Looking for a recruiting domain? Here are 5700, unregistered!

Shorter domain names are better.  One syllable words are simple, short, and memorable. This weekend I was looking for a domain name for a new project I was working on.  Everything I initially tried was taken.  What I did know was that I wanted to add a one syllable word to the end of my “anchor word”.  It had nothing to do with recruiting, but for this example,  I will use the anchor word  RECRUIT.

I needed to create a repeatable, semi automated process to conquer this task.   Here is what I did:

1. Create a list of one-syllable words.  One of Broadlook’s software engineers, Kevin,  had developed an algorithm to do this.  It is a great thing when you have a team with 7 years of software code to pull off the shelf.

2. Pass this list of one-syllable words past a good set of text to get a frequency count.  Kevin suggested to run it past the Brown Corpus.   It was a good idea.  Once I had a frequency count, I could remove words of very low frequency from the list.  The end result was about 6100 one-syllable words

3.  Build a simple Excel spreadsheet.  The spreadsheet allows me to type in a single word and it will create about 6100 lines of potential domain names.    You can get this spreadsheet here at a site I set up.

4.  In batches of 500, paste them into GoDaddy’s bulk registration system.   All the domains that are already registered will be culled out of the results.

If you are looking for a domain name in the recruiting space, you can try RecruitWho.com, RecruitGo.com or RecruitGun.com.  All of these domains were available as of this writing.  Below is the full list of 5700 available domain names starting with the word RECRUIT.   Within this list are some good domains, and many very bad ones.  They are listed in the order of occurrence of the word in the  English language, starting with “the” being the most used.  While this may seem daunting, check your premises. Try manually thinking up a domain name, checking if it is available, and trying again, again and again  vs.  looking through this list.  This way is much faster.   If someone picks one from this list, let me know, I’d love to hear that I saved you time.  Go get em!



Picking a domain name; don’t be stupid, use a tool

Picking a domain name; don’t be stupid, use a tool

It is interesting and challenging to pick a new domain name.  At some point, it can get frustrating since everything you try to pick is already registered.  Here is some advice, use a tool.  You would not want to search the Internet by going to every building that is connected to the Internet and looking on each individual hard drive.  We use a tool.  Search engines.

Picking a domain name also has it’s tools.  My first step was to find a source of words.  I wanted short, common words. I found this resource of the top 100 words in the English language: http://www.askoxford.com/worldofwords/wordfrom/revisedcoed11/?view=uk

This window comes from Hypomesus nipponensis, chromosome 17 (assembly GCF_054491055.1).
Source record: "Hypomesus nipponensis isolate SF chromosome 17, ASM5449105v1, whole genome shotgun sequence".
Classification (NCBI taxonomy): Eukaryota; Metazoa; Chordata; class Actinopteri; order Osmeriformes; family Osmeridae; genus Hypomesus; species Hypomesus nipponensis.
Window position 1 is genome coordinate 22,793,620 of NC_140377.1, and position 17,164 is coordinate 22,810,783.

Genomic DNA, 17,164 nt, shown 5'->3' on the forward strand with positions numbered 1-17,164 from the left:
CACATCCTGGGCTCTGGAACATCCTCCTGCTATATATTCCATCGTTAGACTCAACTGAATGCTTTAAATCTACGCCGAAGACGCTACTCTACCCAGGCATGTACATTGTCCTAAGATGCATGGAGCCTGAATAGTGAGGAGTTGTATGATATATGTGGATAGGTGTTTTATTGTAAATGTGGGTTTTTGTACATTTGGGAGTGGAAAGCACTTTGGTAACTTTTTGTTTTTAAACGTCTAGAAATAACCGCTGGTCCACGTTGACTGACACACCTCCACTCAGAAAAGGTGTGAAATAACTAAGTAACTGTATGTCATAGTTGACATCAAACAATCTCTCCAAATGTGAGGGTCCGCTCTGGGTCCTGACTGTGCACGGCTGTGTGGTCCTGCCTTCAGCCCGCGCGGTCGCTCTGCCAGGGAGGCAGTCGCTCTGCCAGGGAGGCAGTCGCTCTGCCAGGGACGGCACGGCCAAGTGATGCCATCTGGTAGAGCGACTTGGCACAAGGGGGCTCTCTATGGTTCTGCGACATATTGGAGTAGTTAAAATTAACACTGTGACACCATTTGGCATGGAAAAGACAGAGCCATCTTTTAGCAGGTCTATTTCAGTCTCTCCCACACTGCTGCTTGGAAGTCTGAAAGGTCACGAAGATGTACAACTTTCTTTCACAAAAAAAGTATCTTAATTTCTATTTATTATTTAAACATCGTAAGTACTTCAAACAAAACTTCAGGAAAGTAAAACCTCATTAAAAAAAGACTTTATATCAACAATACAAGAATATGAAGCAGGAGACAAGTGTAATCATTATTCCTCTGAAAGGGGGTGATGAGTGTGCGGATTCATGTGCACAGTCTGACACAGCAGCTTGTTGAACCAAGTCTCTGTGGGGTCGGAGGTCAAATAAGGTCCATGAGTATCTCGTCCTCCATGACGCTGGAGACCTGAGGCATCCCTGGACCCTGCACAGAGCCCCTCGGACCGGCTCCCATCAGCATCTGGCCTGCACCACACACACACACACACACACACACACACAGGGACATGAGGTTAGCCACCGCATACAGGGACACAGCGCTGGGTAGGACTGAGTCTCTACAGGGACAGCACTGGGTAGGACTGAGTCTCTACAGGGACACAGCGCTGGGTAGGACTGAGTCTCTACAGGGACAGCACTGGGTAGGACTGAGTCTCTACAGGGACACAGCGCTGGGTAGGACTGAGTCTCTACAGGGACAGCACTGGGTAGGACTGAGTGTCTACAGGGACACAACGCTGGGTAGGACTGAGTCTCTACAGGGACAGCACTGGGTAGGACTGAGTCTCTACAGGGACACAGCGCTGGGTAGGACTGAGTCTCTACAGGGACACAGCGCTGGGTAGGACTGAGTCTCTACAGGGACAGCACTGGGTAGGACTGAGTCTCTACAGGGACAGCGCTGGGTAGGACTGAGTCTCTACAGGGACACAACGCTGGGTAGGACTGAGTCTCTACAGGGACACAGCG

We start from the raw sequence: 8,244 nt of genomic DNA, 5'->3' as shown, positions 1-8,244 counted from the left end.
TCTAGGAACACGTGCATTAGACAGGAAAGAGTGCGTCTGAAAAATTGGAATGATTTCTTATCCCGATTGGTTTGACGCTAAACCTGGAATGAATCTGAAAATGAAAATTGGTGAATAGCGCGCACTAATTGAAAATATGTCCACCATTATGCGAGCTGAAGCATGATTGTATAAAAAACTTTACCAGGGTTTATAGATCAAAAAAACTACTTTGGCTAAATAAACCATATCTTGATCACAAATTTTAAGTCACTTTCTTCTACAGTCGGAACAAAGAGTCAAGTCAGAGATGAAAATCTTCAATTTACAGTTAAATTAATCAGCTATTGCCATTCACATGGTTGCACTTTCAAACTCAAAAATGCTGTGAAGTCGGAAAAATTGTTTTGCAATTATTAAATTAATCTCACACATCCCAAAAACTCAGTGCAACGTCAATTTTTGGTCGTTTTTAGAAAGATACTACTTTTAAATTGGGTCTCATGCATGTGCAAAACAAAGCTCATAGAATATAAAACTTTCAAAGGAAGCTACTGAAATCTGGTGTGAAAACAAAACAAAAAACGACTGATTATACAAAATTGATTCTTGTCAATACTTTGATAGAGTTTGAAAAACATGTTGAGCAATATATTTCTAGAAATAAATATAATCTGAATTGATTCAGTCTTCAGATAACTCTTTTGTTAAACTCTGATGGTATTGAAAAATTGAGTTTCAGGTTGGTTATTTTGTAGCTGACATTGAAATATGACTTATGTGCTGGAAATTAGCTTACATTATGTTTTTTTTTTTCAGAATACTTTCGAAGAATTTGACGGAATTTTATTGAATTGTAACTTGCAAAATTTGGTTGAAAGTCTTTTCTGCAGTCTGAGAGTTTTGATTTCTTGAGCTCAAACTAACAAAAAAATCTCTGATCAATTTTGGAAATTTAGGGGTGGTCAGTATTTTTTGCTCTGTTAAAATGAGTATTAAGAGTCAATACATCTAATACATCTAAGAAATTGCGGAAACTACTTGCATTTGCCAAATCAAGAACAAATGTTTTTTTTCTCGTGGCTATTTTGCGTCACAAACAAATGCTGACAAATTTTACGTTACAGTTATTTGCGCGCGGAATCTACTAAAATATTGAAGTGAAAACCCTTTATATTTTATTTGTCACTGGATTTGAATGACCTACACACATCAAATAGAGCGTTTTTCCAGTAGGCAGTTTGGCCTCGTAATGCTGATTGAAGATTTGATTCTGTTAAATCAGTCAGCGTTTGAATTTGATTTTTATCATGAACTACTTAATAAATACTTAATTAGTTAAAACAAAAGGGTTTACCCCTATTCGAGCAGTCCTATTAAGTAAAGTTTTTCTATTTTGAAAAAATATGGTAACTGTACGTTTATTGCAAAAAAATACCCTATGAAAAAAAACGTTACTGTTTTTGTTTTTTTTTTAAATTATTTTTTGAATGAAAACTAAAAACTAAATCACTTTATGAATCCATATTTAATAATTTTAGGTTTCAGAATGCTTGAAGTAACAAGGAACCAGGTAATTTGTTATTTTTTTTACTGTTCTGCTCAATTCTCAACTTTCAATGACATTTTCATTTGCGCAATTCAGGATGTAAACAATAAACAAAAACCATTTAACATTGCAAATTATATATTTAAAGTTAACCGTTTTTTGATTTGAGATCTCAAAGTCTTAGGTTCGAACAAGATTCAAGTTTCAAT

This gave me a source of data.  I captured the table from the webpage using Broadlook Eclipse (I don’t cut & paste) and exported a list to Excel.  Next, I visited a few of my favorite sites.   Nameboy.com and Bustaname.com.   With bustaname.com you put words into groups, and then bustaname creates permutations of available web domains.  Using this method I picked up whichwhen.com for $7.   Nice domain.  2 syllables, includes 2 of the top 100 words in the English language, and it rhymes.

Here is an example of what Bustaname.com looks like.  In this example,  you can see a small sub section of available domains based on top 100 words in English.

bustaname1 bustaname2

In my first hour of searching, manually, I tried over 50 domains, and none that I liked were available.  In the next hour I had my pick of about 5 domains I really liked.

Moral of the story: Whether you are picking a domain name or doing Internet Research,  don’t be stupid,  use a tool.

VMware; when you can’t even pay to get support; my personal tech support nightmare

It is rare that spend my valuable time with a complaint.  However, in my recent quest to get support for VMware fusion was met with a hard stop.   I have never been so amazed at the ramifications of a bad policy.

Here is what happened.  I use VMware fusion on my macbook pro to run a virtual windows vista environment.  I use that environment for software demos.  It needs to work.  I switched to a mac for ease of use (that is another blog).   Windows has a tendency to bloat…so my virtual environment ran out of space; I needed to increase the size of the virtual disk.   For one reason or another,  the standard disk-expanding procedure did not work.  Time *is* money, so I decided to call support to get it resolved.

Here is where the nightmare started.

When I called, I was prompted to press the # button for support for fusion.  I eventually got a message stating that there was online support only.  “Ok, I can understand that”, I said to myself.   I would just call back and let them know, I’m willing to pay for support to resolve this issue and get back to giving software demos.

I called back.

This time I pressed the series of buttons to get to a live person.

The nightmare intensified.

I was told that there is no phone support, even if I payed.  Never in my 25+ years in the industry has this happened to me.  I was shocked.   For those who know me…yes, I was speechless for a few moments.  I’ve had tough tech support cases at Broadlook, first when I started the company and I was sales, support, development and garbage man.  Now my tech support team handles everything under the sun.  We have never told a client “NO”.  Yes, sometimes, when there is an issue outside the realm of our software, we charge, we have to.  Sometimes we resolve firewall or Microsoft windows issues. It is not always our software, this is what paid support is for.   I was simply in disbelief.

My issue is still unresolved.  Where does this leave me?  This blog is “what keeps me up at night”.  This time it really will.  I will be re-installing Windows, adding all the software that my demo machine needs, transferring files from one session to another.

Here is my support ticket in case VMware cares: 1136362675

Here is the email of the manager who said “no”:  callum at vmware dot com

Notes to VMware.

-Microsoft, for all it’s faults, will help you if you pay for it.
-Support can be a revenue stream.  (said with a tone of Duhhh)
-If you treat your customers this way, competitors are going to eat your lunch, and I will enjoy watching it happen.  I don’t like being told no.
Parallels has an alternative to VMware fusion for the mac.  I called Parallels and asked if they had pay-for-support and they said absolutely.  In fact, the guy I talked to at Parallels was extremely helpful and also shocked when I shared the VMware fusion story.

At this point, I don’t want to work with VMware